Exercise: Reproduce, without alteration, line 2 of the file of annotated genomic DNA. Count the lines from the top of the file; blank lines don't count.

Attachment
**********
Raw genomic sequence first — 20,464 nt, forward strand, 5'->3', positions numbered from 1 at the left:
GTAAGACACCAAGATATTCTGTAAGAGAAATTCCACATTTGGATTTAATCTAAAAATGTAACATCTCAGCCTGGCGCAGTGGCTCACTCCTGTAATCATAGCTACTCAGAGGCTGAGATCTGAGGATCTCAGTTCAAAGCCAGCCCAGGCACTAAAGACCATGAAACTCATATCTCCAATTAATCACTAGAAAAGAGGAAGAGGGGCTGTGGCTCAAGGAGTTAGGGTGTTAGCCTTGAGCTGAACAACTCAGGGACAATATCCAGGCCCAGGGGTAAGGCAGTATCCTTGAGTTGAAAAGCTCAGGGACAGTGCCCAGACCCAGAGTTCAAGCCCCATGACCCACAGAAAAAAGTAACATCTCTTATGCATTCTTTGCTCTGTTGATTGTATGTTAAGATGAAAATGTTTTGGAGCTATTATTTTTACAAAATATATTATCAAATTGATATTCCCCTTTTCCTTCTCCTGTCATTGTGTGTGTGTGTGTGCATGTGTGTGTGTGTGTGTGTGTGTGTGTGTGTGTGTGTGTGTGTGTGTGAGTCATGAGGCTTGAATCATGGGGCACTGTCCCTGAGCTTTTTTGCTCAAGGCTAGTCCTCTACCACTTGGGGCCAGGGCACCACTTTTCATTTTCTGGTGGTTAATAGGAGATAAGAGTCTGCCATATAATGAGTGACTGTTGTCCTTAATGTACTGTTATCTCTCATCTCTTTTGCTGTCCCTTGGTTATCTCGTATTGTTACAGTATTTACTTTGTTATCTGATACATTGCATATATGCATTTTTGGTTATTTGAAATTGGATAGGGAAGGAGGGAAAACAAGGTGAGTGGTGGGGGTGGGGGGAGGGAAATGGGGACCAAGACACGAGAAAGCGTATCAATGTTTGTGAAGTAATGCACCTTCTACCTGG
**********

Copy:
GTAAGACACCAAGATATTCTGTAAGAGAAATTCCACATTTGGATTTAATCTAAAAATGTAACATCTCAGCCTGGCGCAGTGGCTCACTCCTGTAATCATAGCTACTCAGAGGCTGAGATCTGAGGATCTCAGTTCAAAGCCAGCCCAGGCACTAAAGACCATGAAACTCATATCTCCAATTAATCACTAGAAAAGAGGAAGAGGGGCTGTGGCTCAAGGAGTTAGGGTGTTAGCCTTGAGCTGAACAACTCAGGGACAATATCCAGGCCCAGGGGTAAGGCAGTATCCTTGAGTTGAAAAGCTCAGGGACAGTGCCCAGACCCAGAGTTCAAGCCCCATGACCCACAGAAAAAAGTAACATCTCTTATGCATTCTTTGCTCTGTTGATTGTATGTTAAGATGAAAATGTTTTGGAGCTATTATTTTTACAAAATATATTATCAAATTGATATTCCCCTTTTCCTTCTCCTGTCATTGTGTGTGTGTGTGTGCATGTGTGTGTGTGTGTGTGTGTGTGTGTGTGTGTGTGTGTGTGTGTGTGAGTCATGAGGCTTGAATCATGGGGCACTGTCCCTGAGCTTTTTTGCTCAAGGCTAGTCCTCTACCACTTGGGGCCAGGGCACCACTTTTCATTTTCTGGTGGTTAATAGGAGATAAGAGTCTGCCATATAATGAGTGACTGTTGTCCTTAATGTACTGTTATCTCTCATCTCTTTTGCTGTCCCTTGGTTATCTCGTATTGTTACAGTATTTACTTTGTTATCTGATACATTGCATATATGCATTTTTGGTTATTTGAAATTGGATAGGGAAGGAGGGAAAACAAGGTGAGTGGTGGGGGTGGGGGGAGGGAAATGGGGACCAAGACACGAGAAAGCGTATCAATGTTTGTGAAGTAATGCACCTTCTACCTGG